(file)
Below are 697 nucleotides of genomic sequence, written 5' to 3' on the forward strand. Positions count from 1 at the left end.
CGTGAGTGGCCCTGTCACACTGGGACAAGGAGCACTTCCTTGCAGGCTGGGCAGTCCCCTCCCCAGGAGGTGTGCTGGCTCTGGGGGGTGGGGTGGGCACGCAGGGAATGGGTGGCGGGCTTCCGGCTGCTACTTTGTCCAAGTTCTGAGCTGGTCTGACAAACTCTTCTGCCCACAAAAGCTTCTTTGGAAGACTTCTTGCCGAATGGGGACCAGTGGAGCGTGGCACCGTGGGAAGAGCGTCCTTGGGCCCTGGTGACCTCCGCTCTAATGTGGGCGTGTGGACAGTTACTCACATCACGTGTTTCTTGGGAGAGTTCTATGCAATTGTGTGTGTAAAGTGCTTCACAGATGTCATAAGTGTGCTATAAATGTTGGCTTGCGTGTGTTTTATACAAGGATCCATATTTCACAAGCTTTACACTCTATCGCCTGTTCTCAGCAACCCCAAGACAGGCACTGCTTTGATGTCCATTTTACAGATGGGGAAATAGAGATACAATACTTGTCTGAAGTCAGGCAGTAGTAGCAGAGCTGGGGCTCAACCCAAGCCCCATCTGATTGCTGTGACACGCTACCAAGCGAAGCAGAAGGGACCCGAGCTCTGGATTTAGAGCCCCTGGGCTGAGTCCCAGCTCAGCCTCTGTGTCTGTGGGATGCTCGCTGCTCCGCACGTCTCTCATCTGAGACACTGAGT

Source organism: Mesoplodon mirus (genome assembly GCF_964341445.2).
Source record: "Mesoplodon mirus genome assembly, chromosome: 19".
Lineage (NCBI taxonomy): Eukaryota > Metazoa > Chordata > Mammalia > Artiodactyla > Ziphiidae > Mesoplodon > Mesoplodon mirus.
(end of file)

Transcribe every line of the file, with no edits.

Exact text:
Below are 697 nucleotides of genomic sequence, written 5' to 3' on the forward strand. Positions count from 1 at the left end.
CGTGAGTGGCCCTGTCACACTGGGACAAGGAGCACTTCCTTGCAGGCTGGGCAGTCCCCTCCCCAGGAGGTGTGCTGGCTCTGGGGGGTGGGGTGGGCACGCAGGGAATGGGTGGCGGGCTTCCGGCTGCTACTTTGTCCAAGTTCTGAGCTGGTCTGACAAACTCTTCTGCCCACAAAAGCTTCTTTGGAAGACTTCTTGCCGAATGGGGACCAGTGGAGCGTGGCACCGTGGGAAGAGCGTCCTTGGGCCCTGGTGACCTCCGCTCTAATGTGGGCGTGTGGACAGTTACTCACATCACGTGTTTCTTGGGAGAGTTCTATGCAATTGTGTGTGTAAAGTGCTTCACAGATGTCATAAGTGTGCTATAAATGTTGGCTTGCGTGTGTTTTATACAAGGATCCATATTTCACAAGCTTTACACTCTATCGCCTGTTCTCAGCAACCCCAAGACAGGCACTGCTTTGATGTCCATTTTACAGATGGGGAAATAGAGATACAATACTTGTCTGAAGTCAGGCAGTAGTAGCAGAGCTGGGGCTCAACCCAAGCCCCATCTGATTGCTGTGACACGCTACCAAGCGAAGCAGAAGGGACCCGAGCTCTGGATTTAGAGCCCCTGGGCTGAGTCCCAGCTCAGCCTCTGTGTCTGTGGGATGCTCGCTGCTCCGCACGTCTCTCATCTGAGACACTGAGT

Source organism: Mesoplodon mirus (genome assembly GCF_964341445.2).
Source record: "Mesoplodon mirus genome assembly, chromosome: 19".
Lineage (NCBI taxonomy): Eukaryota > Metazoa > Chordata > Mammalia > Artiodactyla > Ziphiidae > Mesoplodon > Mesoplodon mirus.